Developmental Trajectories of Bullying and Associated Factors


  • We extend our appreciation to the children, adolescents, schools, and parents who participated in this research. We are indebted to Arland O’Hara, our research coordinator, and to the many graduate students and undergraduate research assistants for their contributions and dedication to the research program. This research was supported by funding from the Ontario Mental Health Foundation, the National Health Research and Development Program, the Social Sciences and Humanities Research Council of Canada, and the Canadian Institutes of Health Research: Institute of Gender and Health. The first author has been supported through a senior research fellowship from the Ontario Mental Health Foundation

concerning this article should be addressed to Debra Pepler, LaMarsh Centre for Research on Violence and Conflict Resolution, York University, 4700 Keele Street, Toronto, Ontario, Canada M3J 1P3. Electronic mail may be sent to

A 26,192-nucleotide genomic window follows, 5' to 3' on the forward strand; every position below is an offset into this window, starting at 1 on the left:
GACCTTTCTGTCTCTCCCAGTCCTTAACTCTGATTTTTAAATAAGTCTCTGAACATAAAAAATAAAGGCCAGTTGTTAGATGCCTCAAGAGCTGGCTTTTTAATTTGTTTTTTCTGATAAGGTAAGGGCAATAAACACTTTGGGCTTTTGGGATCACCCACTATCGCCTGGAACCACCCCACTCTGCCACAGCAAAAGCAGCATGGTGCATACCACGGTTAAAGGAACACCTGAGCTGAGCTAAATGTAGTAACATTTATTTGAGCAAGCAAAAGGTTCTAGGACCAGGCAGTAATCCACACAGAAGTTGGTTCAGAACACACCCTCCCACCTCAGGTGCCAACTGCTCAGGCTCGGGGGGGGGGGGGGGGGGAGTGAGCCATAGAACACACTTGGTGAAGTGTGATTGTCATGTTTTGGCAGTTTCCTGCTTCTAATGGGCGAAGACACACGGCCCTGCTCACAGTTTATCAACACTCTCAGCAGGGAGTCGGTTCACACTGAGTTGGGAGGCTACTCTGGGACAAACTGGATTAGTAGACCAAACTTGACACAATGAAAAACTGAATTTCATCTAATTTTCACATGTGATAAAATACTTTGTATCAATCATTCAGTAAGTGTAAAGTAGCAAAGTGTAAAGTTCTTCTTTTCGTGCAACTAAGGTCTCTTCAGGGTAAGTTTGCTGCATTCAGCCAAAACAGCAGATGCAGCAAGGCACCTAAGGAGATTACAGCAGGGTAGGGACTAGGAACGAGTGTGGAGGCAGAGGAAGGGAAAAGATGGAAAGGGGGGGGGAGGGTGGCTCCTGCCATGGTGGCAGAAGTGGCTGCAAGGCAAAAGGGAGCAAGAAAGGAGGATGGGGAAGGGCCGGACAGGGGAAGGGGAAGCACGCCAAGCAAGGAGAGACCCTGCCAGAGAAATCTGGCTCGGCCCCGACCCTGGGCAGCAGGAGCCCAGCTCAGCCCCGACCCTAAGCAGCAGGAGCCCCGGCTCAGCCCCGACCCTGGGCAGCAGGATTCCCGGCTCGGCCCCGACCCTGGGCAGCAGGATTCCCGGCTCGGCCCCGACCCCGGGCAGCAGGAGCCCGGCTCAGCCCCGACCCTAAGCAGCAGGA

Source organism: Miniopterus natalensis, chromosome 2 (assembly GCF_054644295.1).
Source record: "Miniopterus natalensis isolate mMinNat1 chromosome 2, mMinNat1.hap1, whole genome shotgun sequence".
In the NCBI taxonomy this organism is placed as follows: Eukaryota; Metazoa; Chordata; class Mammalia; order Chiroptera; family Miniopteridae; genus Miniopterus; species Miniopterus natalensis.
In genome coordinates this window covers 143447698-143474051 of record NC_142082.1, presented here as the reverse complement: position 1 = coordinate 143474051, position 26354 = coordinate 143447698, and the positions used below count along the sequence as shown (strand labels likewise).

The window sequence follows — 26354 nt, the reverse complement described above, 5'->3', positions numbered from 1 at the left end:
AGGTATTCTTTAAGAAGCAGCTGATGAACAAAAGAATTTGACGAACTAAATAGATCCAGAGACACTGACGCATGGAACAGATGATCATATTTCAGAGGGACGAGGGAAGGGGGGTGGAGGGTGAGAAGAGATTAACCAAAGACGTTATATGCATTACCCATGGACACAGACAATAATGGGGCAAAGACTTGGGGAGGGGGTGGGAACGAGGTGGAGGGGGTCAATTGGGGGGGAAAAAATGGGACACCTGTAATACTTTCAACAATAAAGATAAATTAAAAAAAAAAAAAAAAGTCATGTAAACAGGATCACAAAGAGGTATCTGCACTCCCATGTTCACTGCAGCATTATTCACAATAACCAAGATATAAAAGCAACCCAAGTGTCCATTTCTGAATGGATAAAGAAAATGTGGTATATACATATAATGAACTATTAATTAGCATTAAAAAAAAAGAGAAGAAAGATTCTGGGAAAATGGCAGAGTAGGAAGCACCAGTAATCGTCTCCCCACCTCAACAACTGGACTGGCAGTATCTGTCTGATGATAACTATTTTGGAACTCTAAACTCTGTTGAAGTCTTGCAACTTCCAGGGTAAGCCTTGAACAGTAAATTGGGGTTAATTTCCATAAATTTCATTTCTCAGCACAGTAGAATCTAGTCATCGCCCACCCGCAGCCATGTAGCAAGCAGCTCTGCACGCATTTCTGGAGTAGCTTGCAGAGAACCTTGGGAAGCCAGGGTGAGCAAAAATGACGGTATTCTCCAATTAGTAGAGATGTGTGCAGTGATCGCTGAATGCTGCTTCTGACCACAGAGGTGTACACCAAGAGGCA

Trajectories in bullying through adolescence were studied along with individual, family, and peer relationship factors. At the outset, participants’ ages ranged from 10 to 14; 74% identified as European Canadian with the remainder from diverse backgrounds. With 8 waves of data over 7 years, 871 students (466 girls and 405 boys) were studied to reveal 4 trajectories: 9.9% reported consistently high levels of bullying, 13.4% reported early moderate levels desisting to almost no bullying at the end of high school, 35.1% reported consistently moderate levels, and 41.6% almost never reported bullying. Students who bullied had elevated risks in individual, parent, and peer relationship domains. Risk profiles and trajectories provide direction for interventions to curtail the development of power and aggression in relationships.